Successful Montreal Protocol Move Restricts World HFCs

Sign up for daily news updates from CleanTechnica on email. Or follow us on Google News!

Delegates from more than 150 countries met in Kigali, Rwanda’s capital, last week, to agree on a strategy for diminishing the worldwide use of hydrofluorocarbons (HFCs). Historically, people started using these chemicals for refrigeration, air conditioning, and aerosols in response to the scientific finding that their predecessors — chlorofluorocarbons — had begun to destroy the ozone layer in Earth’s atmosphere.

Montreal Protocol conference 2016 (IISD/ENB | Kiara Worth)
Montreal Protocol conference 2016 (IISD/ENB | Kiara Worth)

Former UN Secretary General Kofi Annan viewed the 1987 Montreal Protocol, which successfully phased out CFCs, as the “single most effective international agreement” of any kind. Scientists say the ozone layer over the Antarctic is now starting to heal over because CFC levels have sunk.

However, it turns out that the new-generation chemicals — HFCs — are short-lived but also very potent greenhouse gases themselves, thousands of times more powerful than carbon dioxide. Adding their potency to the increases in affordability and general use of air conditioning worldwide, HFC impacts could be swift and considerable in themselves.

Early in the Rwandan Montreal Protocol talks, India and some other fast-developing nations pressed for a slow reduction of HFCs, with a peak in 2031. They feared that a rapid transition might cripple their economies. Most other parties proposed a technology reversal sometime in the 2020s. India did promise to destroy HFC23, one of the chemicals in question.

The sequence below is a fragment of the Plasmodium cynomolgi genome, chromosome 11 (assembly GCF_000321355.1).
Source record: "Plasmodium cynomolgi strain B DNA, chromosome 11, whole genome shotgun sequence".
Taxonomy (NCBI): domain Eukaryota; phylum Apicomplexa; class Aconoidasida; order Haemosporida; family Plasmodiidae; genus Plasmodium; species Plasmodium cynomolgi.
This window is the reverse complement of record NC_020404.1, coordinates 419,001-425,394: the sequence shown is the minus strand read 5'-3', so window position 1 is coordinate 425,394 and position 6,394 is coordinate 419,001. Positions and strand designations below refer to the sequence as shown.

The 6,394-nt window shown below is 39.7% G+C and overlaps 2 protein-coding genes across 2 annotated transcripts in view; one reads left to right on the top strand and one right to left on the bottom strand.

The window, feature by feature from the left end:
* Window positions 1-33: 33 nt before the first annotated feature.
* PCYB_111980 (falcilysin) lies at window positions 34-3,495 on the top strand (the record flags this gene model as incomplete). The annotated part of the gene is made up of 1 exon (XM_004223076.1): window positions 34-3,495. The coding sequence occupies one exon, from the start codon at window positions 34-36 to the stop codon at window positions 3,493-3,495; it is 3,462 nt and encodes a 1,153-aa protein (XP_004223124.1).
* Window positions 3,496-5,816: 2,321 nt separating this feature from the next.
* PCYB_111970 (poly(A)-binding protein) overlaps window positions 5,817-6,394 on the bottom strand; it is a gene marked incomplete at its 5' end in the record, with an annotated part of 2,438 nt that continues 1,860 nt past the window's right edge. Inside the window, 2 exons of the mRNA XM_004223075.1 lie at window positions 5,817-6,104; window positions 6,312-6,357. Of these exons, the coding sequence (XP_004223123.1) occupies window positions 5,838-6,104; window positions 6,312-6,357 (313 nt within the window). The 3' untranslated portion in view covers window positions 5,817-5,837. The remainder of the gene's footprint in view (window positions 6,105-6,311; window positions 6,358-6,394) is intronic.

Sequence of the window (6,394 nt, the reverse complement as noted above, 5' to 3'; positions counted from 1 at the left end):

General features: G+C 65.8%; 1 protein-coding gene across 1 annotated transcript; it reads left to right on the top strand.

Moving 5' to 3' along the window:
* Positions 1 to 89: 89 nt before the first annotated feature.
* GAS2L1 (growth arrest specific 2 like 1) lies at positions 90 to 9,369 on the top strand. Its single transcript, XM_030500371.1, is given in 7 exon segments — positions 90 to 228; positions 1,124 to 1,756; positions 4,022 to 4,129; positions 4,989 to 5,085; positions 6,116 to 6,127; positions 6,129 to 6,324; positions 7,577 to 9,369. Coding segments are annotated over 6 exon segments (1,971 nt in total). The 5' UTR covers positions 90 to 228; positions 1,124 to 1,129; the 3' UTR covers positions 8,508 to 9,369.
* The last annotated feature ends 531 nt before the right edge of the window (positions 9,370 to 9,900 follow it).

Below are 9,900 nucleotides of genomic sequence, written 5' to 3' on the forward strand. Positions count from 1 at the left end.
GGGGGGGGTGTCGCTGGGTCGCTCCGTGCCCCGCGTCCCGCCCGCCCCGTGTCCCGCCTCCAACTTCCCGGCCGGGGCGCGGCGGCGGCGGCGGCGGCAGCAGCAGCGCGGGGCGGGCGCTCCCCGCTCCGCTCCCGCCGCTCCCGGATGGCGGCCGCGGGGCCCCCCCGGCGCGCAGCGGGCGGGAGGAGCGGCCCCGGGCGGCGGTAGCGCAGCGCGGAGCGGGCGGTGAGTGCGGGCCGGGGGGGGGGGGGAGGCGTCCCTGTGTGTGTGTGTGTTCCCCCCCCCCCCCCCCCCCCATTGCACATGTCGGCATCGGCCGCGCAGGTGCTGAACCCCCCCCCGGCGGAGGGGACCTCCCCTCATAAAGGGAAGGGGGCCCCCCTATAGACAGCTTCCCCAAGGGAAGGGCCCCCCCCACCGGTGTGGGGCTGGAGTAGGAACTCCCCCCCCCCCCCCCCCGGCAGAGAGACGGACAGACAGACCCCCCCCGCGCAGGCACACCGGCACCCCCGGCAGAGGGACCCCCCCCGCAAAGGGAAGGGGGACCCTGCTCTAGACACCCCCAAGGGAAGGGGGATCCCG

US Secretary of State John Kerry at the Montreal Protocol conference 2016 (IISD/ENB | Kiara Worth)
US Secretary of State John Kerry at the Montreal Protocol conference 2016 (IISD/ENB | Kiara Worth)

US Secretary of State John Kerry flew in Thursday to add force to the calls for an ambitious phase-down schedule. Kerry said that worldwide agreement to discontinue HFCs could divert 0.5°C of global warming — or 25% of the current goal of the universal Paris Agreement — by the end of this century.

Striking a common chord on these pollutants demanded consensus between developing and developed countries, as the Paris treaty did. The compromise agreement reached requires developed nations to start phasing down use of HFCs in 2019, and developing nations to freeze HFC levels in 2024. Altogether, the pact will reduce global levels of HFCs between 80% and 85% by 2047.

Says Andrew Light, Distinguished Senior Fellow of the World Resources Institute and former senior climate advisor in the US State Department:

Dome of the Kigali, Rwanda, convention complex (IISD/ENB | Kiara Worth)
Dome of the Kigali, Rwanda, convention complex (IISD/ENB | Kiara Worth)

“Achieving this historic agreement was hard fought over nearly a decade of leader-level negotiations, and a result of thousands of contributions from businesses, non-governmental organizations, and faith communities. Over time an astonishing array of countries — from the largest developed and emerging economies to the most poor and vulnerable states — united to take this bold step to tackle the common threat of climate change.”

“Over the last year the global march to tackle climate change has been unwavering,” Light notes. “The Paris Agreement, the ICAO Agreement, and the Montreal Protocol amendment are three pillars that underpin a global transformation to a far safer and more prosperous planet.”

Have a tip for CleanTechnica? Want to advertise? Want to suggest a guest for our CleanTech Talk podcast? Contact us here.

Latest CleanTechnica.TV Videos

CleanTechnica uses affiliate links. See our policy here.